Originally published March 5, 2018 at 1:18 a.m., updated March 5, 2018 at 1:18 a.m.
By ED RUNYAN
After a month of warnings mailed to speeders in Howland Township, the police department’s new traffic cameras will go online this week with fines.
Starting Tuesday, citations will cost $150 in school zones and work zones and $100 in other areas.
The cameras will work like those in several other area departments – officers will staff laser guns, and the equipment will record photographs of the alleged speeder. The data will be sent to Blue Line Solutions of Tennessee, the provider of the cameras, and Blue Line will mail citations, after they are reviewed by Howland police.
The citations will be civil penalties, meaning no criminal offense is associated with it, no points are added to drivers’ records, and insurance companies won’t be notified, police Chief Nick Roberts said.
Under Ohio law, driver’s must be at least 9 mph over the speed limit to get a citation with the traffic cameras and 6 mph in school zones, Roberts said.
There has been negative feedback since Howland announced the township will use the devices, but Roberts said he believes the system will make Howland roads safer and improve driver behavior.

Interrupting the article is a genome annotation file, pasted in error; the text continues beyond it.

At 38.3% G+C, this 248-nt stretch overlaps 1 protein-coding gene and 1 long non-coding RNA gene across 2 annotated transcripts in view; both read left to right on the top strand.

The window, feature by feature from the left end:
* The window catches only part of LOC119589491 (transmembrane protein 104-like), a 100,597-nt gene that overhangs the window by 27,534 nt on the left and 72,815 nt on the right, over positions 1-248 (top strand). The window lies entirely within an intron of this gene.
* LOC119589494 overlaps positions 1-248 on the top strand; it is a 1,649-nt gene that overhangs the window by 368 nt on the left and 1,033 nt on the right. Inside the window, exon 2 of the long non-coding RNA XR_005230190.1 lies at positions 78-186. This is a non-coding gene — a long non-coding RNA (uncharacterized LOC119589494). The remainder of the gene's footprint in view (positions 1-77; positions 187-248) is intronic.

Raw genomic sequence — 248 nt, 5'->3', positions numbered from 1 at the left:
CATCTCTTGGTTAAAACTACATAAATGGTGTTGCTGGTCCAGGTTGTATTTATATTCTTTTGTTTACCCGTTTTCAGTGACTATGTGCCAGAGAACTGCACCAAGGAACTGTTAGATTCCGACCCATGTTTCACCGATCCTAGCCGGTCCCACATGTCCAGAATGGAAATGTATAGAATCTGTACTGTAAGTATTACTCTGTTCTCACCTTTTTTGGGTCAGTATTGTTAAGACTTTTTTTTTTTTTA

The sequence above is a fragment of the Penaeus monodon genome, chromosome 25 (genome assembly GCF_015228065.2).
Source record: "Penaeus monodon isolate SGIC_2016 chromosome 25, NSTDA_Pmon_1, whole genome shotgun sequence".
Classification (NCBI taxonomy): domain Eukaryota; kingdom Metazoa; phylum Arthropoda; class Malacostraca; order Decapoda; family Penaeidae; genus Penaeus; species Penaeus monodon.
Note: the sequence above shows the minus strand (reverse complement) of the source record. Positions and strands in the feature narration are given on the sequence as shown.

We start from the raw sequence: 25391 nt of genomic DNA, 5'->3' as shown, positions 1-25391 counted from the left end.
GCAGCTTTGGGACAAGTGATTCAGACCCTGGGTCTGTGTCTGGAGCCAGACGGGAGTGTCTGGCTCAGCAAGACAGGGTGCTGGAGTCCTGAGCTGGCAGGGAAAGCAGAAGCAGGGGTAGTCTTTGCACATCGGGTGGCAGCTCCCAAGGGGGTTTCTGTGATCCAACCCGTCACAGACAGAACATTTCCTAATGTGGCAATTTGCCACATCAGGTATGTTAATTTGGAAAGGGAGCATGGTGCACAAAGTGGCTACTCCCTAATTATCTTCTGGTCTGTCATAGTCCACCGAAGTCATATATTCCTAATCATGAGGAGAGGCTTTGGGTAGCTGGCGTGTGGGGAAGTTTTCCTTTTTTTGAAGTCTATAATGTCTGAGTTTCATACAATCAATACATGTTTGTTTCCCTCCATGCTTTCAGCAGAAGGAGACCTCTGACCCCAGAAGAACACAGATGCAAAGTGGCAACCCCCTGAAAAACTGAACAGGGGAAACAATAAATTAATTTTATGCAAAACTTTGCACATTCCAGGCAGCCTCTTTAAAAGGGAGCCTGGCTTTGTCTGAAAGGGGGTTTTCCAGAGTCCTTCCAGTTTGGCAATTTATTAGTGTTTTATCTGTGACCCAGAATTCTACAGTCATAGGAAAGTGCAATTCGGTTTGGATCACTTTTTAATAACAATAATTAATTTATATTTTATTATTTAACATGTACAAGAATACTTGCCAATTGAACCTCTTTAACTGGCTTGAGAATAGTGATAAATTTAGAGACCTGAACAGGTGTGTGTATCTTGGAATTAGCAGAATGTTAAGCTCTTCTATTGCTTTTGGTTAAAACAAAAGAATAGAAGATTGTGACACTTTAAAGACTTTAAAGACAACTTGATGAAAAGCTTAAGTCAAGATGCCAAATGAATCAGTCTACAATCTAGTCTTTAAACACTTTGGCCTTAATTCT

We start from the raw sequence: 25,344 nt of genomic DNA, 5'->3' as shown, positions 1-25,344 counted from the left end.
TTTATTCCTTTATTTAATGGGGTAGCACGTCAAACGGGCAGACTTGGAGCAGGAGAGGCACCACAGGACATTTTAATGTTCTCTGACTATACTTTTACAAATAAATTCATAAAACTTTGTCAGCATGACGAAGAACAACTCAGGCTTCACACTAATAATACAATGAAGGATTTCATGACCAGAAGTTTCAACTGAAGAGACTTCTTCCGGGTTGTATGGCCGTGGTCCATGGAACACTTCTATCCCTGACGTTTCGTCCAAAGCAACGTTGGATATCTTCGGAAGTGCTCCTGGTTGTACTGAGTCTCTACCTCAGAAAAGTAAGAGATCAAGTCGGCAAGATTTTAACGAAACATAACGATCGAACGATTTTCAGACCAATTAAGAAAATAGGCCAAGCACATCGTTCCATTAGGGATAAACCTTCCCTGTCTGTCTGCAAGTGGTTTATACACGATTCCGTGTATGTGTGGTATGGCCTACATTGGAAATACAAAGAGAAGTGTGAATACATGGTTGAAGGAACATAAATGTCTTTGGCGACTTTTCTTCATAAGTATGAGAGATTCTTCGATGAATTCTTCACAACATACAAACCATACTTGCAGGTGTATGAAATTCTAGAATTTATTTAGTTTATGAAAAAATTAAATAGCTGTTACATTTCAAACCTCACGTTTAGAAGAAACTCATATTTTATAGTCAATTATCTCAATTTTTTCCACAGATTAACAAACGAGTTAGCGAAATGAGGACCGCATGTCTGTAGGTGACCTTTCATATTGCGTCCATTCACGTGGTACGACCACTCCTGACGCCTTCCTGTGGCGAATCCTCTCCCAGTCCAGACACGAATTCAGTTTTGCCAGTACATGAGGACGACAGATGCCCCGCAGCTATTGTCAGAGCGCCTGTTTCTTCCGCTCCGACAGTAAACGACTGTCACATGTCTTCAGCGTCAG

“We hope to slow people down,” Roberts said, especially in areas where crashes are the most prevalent, such as state Route 82 at Howland Wilson Road.
“A lot of people speed through that intersection,” Roberts said. By having a police presence there, police expect to reduce the speed of drivers, which Roberts thinks will reduce crashes.
A similar problem area is the nearby intersection of state Route 82 and state Route 46. Both intersections are part of the traffic to and from the Eastwood Mall area.
Roberts said drivers’ knowledge that Howland is using the cameras might also cause them to pay more attention to their driving.
“This will take away a lot of driver distraction because people are going to set their phone down,” he said. “They’re going to know, ‘well we’re coming through Howland ... and we know they have traffic cameras, so I’m going to pay attention to my speedometer instead of my cellphone and watch my speed and watch the road.’”
The township had 733 motor-vehicle crashes in 2017, 223 of them involving injuries. “We want to reduce that number,” Roberts said.
The department will also continue to respond to complaints from the public about speeding, Roberts said. Among the common complaint areas are North Road, state Route 46 and Howland Wilson Road.
“I’ve had people in the lobby literally screaming about speeding,” Roberts said of the police station.
The cameras have produced between 30 and 125 warnings per day during the warning period, but Roberts said it’s difficult to tell whether the warnings have had an effect on driver behavior.
Roberts said Blue Line will pay to have an additional Howland officer working traffic and also be available for other calls starting Tuesday.